George Berkeley – known as Bishop Berkeley – was an Irish philosopher whose primary achievement was the advancement of a theory he called "immaterialism". This theory denies the existence of material substance and instead contends that familiar objects like tables and chairs are only ideas in the minds of perceivers and, as a result, cannot exist without being perceived. Berkeley is also known for his critique of abstraction, an important premise in his argument for immaterialism.
Thomas Reid was a religiously trained Scottish philosopher. He was the founder of the Scottish School of Common Sense and played an integral role in the Scottish Enlightenment. In 1783 he was a joint founder of the Royal Society of Edinburgh. A contemporary of David Hume, Reid was also "Hume's earliest and fiercest critic".
Edward Jonathan Lowe, usually cited as E. J. Lowe but known personally as Jonathan Lowe, was a British philosopher and academic. He was Professor of Philosophy at Durham University, England.
Wilfrid Stalker Sellars was an American philosopher and prominent developer of critical realism, who "revolutionized both the content and the method of philosophy in the United States".
Nicholas Rescher is a German-American philosopher at the University of Pittsburgh. He is the Chairman of the Center for Philosophy of Science and has formerly served as Chairman of the Philosophy Department.
Nicholas Wolterstorff is an American philosopher and a liturgical theologian. He is currently Noah Porter Professor Emeritus Philosophical Theology at Yale University. A prolific writer with wide-ranging philosophical and theological interests, he has written books on aesthetics, epistemology, political philosophy, philosophy of religion, metaphysics, and philosophy of education. In Faith and Rationality, Wolterstorff, Alvin Plantinga, and William Alston developed and expanded upon a view of religious epistemology that has come to be known as Reformed epistemology. He also helped to establish the journal Faith and Philosophy and the Society of Christian Philosophers.
Peter K. Unger is a contemporary American philosopher and professor at New York University. His main interests lie in the fields of metaphysics, epistemology, ethics, and the philosophy of mind.
An Essay Concerning Human Understanding is a work by John Locke concerning the foundation of human knowledge and understanding. It first appeared in 1689 with the printed title An Essay Concerning Humane Understanding. He describes the mind at birth as a blank slate filled later through experience. The essay was one of the principal sources of empiricism in modern philosophy, and influenced many enlightenment philosophers, such as David Hume and George Berkeley.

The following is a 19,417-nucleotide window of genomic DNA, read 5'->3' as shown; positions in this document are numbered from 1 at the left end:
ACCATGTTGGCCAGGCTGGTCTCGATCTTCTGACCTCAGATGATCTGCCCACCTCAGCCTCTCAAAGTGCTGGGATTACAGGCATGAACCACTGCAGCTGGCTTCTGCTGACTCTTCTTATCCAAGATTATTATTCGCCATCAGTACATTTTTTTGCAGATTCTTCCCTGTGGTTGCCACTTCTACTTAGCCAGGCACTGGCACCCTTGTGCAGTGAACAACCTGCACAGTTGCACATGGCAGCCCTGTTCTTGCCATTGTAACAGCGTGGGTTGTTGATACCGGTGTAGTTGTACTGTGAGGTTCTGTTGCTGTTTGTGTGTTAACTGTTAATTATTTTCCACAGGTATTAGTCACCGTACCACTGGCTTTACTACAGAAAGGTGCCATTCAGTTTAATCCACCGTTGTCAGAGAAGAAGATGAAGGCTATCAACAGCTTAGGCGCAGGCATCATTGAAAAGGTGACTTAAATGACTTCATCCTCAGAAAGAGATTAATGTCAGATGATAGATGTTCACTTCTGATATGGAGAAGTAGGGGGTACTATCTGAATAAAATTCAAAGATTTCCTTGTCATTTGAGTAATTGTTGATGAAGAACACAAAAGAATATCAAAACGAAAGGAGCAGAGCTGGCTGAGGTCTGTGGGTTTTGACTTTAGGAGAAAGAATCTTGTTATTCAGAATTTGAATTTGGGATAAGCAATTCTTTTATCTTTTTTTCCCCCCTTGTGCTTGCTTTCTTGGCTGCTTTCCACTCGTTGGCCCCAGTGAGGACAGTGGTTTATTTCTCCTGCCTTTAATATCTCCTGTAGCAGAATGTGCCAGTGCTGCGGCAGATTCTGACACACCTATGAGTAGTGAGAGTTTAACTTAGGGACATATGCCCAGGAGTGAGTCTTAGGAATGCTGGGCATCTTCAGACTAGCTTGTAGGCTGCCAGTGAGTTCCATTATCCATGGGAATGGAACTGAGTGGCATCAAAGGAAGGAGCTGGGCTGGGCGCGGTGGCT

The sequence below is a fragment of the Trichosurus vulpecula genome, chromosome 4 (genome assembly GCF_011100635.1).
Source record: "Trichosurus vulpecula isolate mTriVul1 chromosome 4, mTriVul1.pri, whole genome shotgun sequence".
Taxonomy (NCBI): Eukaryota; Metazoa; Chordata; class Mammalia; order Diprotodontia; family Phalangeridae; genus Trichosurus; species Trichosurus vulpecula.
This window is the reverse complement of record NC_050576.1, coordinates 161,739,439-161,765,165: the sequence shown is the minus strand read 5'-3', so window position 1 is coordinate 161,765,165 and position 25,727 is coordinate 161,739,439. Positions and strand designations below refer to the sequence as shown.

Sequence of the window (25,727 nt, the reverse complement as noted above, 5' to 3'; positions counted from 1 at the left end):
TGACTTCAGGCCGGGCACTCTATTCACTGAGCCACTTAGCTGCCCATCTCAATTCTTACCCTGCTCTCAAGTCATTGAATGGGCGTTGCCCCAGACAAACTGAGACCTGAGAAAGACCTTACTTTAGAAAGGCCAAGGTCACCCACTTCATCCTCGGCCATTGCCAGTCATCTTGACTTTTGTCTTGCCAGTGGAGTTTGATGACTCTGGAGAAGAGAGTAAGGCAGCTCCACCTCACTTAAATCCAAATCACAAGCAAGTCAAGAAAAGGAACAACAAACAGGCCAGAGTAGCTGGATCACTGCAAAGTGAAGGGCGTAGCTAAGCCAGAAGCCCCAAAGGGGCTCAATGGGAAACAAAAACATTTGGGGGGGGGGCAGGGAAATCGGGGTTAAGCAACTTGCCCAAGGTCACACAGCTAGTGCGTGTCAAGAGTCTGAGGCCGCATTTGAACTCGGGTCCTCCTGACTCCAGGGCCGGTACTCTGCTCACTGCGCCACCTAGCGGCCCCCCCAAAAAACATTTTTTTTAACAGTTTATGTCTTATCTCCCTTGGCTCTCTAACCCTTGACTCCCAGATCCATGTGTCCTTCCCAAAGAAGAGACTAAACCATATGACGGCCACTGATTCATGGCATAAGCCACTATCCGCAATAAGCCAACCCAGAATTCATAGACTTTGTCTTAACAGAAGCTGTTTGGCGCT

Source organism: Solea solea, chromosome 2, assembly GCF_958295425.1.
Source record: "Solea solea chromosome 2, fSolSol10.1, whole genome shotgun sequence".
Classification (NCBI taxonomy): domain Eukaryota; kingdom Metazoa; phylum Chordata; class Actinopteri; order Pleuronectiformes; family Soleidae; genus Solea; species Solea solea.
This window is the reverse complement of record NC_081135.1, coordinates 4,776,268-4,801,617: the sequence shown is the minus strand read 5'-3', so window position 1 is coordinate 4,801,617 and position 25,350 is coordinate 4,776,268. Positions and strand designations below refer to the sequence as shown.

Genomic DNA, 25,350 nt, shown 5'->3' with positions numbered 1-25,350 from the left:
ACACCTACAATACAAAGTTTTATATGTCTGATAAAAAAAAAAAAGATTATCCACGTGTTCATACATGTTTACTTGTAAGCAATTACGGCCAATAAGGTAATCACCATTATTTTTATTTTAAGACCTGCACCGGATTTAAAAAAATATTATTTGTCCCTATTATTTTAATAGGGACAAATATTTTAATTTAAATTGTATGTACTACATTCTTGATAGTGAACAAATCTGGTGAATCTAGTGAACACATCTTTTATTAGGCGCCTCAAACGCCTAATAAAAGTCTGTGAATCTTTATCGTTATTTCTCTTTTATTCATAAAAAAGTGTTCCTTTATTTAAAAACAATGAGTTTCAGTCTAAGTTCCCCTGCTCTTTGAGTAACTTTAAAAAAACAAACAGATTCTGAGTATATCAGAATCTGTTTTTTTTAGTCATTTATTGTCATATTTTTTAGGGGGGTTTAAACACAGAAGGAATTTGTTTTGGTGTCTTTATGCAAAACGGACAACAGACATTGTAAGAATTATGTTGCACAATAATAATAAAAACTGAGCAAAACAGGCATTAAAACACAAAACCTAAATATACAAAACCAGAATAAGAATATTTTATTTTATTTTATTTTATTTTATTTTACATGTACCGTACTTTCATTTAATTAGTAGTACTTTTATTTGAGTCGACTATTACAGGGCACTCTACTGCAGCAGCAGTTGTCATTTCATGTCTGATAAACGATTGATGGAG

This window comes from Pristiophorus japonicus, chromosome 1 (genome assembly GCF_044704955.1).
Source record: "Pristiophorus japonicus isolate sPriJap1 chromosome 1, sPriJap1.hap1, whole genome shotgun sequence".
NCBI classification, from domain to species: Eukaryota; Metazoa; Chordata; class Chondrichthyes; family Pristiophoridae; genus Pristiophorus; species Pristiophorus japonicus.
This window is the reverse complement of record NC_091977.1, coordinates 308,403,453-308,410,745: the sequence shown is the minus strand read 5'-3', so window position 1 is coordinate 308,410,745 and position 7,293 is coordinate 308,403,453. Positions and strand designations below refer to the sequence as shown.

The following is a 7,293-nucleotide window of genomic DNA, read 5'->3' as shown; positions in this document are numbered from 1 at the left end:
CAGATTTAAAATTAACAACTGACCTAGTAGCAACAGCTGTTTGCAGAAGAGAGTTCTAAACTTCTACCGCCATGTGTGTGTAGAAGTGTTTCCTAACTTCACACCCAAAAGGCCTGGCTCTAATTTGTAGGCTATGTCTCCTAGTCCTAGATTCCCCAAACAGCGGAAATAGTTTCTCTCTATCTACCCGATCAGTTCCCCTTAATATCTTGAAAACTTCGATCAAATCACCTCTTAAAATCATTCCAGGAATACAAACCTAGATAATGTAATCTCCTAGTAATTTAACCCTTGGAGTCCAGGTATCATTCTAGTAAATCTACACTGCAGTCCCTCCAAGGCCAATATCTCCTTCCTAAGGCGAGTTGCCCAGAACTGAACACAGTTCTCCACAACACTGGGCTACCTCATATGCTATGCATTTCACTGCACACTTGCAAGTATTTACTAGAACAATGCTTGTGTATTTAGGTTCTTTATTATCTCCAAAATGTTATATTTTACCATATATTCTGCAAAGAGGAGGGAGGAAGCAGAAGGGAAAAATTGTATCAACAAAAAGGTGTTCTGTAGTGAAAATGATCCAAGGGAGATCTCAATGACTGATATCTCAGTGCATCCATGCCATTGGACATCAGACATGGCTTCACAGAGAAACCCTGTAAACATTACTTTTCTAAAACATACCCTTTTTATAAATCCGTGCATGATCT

Laurence BonJour is an American philosopher and Emeritus of Philosophy at the University of Washington.
Frank Cameron JacksonFBA is an Australian analytic philosopher, currently Emeritus Professor and former Director of the Research School of Social Sciences at Australian National University. He was also a regular visiting professor of philosophy at Princeton University from 2007 through 2014. His research focuses primarily on philosophy of mind, epistemology, metaphysics, and meta-ethics.
Jonathan Francis Bennett is a British philosopher of language and metaphysics, and a historian of early modern philosophy.
David Wiggins FBA is a British moral philosopher, metaphysician, and philosophical logician working especially on identity and issues in meta-ethics.
Timothy Williamson is a British philosopher whose main research interests are in philosophical logic, philosophy of language, epistemology and metaphysics. He is the Wykeham Professor of Logic at the University of Oxford, and fellow of New College, Oxford.
Jonathan Peter Dancy, FBA is a British philosopher, who has written on ethics and epistemology. He is currently Professor of Philosophy at University of Texas at Austin and Research Professor at the University of Reading. He taught previously for many years at the University of Keele.
John Patrick Hawthorne is an English philosopher, currently serving as Professor of Philosophy at the University of Southern California. He is recognized as a leading contemporary contributor to metaphysics and epistemology.
Barry Stroud is a Canadian philosopher known for his work on philosophical skepticism, David Hume, and Ludwig Wittgenstein, among other topics.
Richard Burthogge (1637/38–1705) of Devon, England, was a physician, magistrate and philosopher.
This is a timeline of philosophy in the 17th century.
Roger Stuart Woolhouse (1940–2011) was an English philosopher, an expert on empiricism and rationalism and a biographer of John Locke.